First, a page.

The Chromebook pixel is the first Chromebook that has been designed by Google itself. It’s looks like a premium product, and is aimed directly at Apple’s Retina MacBook Pro.
Like the Retina MacBook Pro, the main focus of the notebook is the display. A 12.85-inch, 2560 x 1700 touchscreen panel, Google says it’s the highest resolution display that’s ever shipped on a laptop. The screen strangely has a 3:2 aspect ratio, but Google says that this displays web content better.
It shares many design elements that the MacBook Pro is famous for. Speakers that fire upwards, through the keyboard, vents hidden in the hinge, and a very thin yet responsive LED-backlit keyboard, custom-made for the laptop.
But Google is trying to improve on Apple’s design. Promoting rounded edges, and an etched glass trackpad that is far finer than the competition.
“We experimented with different surface textures under a microscope till we came up with these peaks and valleys that feel really nice under your fingers,”
Google focused in the hinge too, saying that you can open the laptop’s lid without lifting the front of the notebook off the ground.
And then there is the touchscreen. Google repeatedly mentioned how smooth and fluid it is to swipe between webpages on the touchscreen on the Pixel, and how it would allow developers to target a broader ecosystem for their apps by allowing them to build the same experience for phones and tablets on the web. However, the touchscreen performance is far from fluid.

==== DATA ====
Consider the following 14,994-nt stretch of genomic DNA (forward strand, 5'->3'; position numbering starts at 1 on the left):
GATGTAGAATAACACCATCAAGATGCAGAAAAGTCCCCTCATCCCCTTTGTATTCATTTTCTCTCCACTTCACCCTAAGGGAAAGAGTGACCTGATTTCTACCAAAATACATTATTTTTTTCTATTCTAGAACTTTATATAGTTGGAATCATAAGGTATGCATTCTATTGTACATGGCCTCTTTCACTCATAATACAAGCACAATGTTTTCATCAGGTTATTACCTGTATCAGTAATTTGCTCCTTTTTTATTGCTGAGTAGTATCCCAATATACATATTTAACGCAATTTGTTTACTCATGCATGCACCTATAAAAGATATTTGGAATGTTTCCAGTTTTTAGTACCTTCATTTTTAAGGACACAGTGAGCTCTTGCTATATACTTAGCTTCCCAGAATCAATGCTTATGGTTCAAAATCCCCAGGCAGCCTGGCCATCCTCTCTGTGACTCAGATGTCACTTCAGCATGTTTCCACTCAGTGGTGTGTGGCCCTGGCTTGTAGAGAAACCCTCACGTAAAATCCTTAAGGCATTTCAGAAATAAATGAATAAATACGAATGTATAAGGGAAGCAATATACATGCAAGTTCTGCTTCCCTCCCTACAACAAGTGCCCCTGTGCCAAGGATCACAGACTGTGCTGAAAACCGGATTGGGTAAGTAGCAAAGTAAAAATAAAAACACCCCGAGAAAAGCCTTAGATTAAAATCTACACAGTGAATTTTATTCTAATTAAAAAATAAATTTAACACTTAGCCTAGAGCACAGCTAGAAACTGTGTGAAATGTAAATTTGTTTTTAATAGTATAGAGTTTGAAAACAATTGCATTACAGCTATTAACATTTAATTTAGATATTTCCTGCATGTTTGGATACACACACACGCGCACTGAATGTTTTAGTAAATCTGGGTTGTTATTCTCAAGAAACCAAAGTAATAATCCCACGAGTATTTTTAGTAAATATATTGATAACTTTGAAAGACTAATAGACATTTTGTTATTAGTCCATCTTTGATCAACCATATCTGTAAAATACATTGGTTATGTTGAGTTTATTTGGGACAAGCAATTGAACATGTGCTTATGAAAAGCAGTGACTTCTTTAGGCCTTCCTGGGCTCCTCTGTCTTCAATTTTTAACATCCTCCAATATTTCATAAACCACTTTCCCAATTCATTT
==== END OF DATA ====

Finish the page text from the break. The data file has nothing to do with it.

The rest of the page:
The specs of the Pixel are vastly improved over the older version of the Chromebook. Instead of packing an ARM or Intel Atom chip, the laptop sports a Intel Core i5 processor. Google says that this should have the same performance as existing Windows Ultrabooks.
Google will sell two versions of the Pixel, one with Wi-Fi only and one with Verizon LTE: the Wi-Fi model will ship next week for $1,299 and come with 32GB of storage, and the LTE will have 64GB of storage for $1,449.[youtube http://www.youtube.com/watch?feature=player_embedded&v=j-XTpdDDXiU]
(Source: The Verge)